When the brigade went into the line again it was to take over the sector to the right of Hebuterne on the ridge previously mentioned. The most important feature about this part of the line was La Signy Farm, which lay just below the crest on the eastern side of the ridge. The ruins of the farm building were in Boche hands, but the eastern side of the five hundred yards square hedge that surrounded the grounds ran along our front line. North of the grounds our line was echeloned forward and then ran due north to the corner of Hebuterne. Skeletons of large trees stood up like tall sentinels over the piles of bricks and stones which had once made up the farm buildings. At the farthest corner of the hedge was a shell-pitted patch of ground in a slight depression marked on the map as Basin Wood. This was known to be honeycombed with deep dug-outs and galleries and was therefore a frequent target for our heavy howitzers. Further south the two opposing lines were almost parallel as far as the vicinity of Watling Street--then a Boche trench. In the dead ground behind our line was Euston Dump, which had gone up with a tremendous roar in the early days of the March fighting, leaving a large hole. Stoke's mortar shells, "footballs," etc., were scattered about in all directions. Not far away from here was the Sugar Factory, which, from the attention it received, the Hun regarded as more important than we did.

The C.O. maintained his policy of worrying the Hun in every possible manner, the fullest use being made of the artillery liaison officers and the Stokes and Newton trench mortars for this purpose. Every night little strafes were planned which must have kept Fritz in a constant state of speculation as to what might happen next. To assist in these annoying tactics a special company of R.E., whose particular devilry was gas, came up and dug in 1,000 gas projectiles behind the support lines. On two separate nights, after everything had been considered favourable, they gleefully let them off at La Signy Farm and its environs, and then disappeared down their dug-outs to gloat over the picture of choking and writhing Huns. We consoled ourselves with the probability that the enemy had sustained more casualties than we had.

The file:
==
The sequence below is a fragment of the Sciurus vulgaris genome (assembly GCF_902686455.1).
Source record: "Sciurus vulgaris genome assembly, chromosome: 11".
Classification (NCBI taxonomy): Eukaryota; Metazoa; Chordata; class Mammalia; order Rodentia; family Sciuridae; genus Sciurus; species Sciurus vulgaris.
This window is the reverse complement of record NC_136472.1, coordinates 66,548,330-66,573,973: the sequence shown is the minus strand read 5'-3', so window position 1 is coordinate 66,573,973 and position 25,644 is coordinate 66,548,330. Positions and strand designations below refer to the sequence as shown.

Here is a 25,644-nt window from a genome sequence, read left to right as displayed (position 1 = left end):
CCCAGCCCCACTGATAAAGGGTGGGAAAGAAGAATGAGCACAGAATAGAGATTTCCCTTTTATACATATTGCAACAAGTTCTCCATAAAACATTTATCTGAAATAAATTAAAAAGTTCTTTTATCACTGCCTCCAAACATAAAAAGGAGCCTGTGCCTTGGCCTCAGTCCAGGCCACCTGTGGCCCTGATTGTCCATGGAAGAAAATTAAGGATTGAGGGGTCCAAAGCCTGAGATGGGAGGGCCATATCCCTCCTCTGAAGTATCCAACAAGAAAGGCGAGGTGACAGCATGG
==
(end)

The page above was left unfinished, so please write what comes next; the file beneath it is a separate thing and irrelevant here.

On July 8th Corps had a sudden recurrence of "attackitis," and, doubtless at the instigation of a junior intelligence officer, they sent out a frantic request to "all whom it may concern" to ascertain who the enemy were in front. They had feared a relief by large German soldiers who were anxious to smell the blood of the Hated English. This message, or an adulterated form of it, filtered "through the usual channels" and so reached the 7th in the late afternoon. Two hours before darkness it had been answered in the following manner.

Reconnaissance had indicated an enemy post within eighty yards of our line close to where the Serre road crossed it, but it was protected by concertina barbed wire. "D" company were holding that part of the line, and they were asked to furnish a party prepared to go over almost at once for a Hun. An enterprising artillery liaison officer, Lt. Bates, obtained permission to make use of a couple of 4.5 howitzers which he said were new and very accurate, and these, firing graze fuse shells at his correction would smash the wire. The only place from which observation on this wire could be obtained was in our front line directly opposite to it, and here a temporary O.P. with telephonic communication to the battery was rigged up, the garrison of this part being moved off left and right for safety. It was a nerve-racking experience in that O.P., as may be gathered from the fact that we were trying to hit an object less than 70 yards away! It took over an hour to get a satisfactory result, and then 2nd-Lt. Gorst, Sgt. Horsfield and seven other men, in shirt sleeves and armed with revolvers, hopped quickly over, ran along a shallow trench or ditch, and entered the Hun post. It was empty with the exception of one dead man who had just been killed by one of our shells. He was quickly carted back, but with great difficulty for he was a big heavy fellow, while Gorst and Horsfield searched along the trench both ways for more Huns. None were to be found, however--evidently our inexplicable shelling had scared them off altogether. Still the dead man was good enough for the purpose, for he furnished the required identification, and his regiment was immediately wired to H.Q. There had been no relief, so calm reigned once more.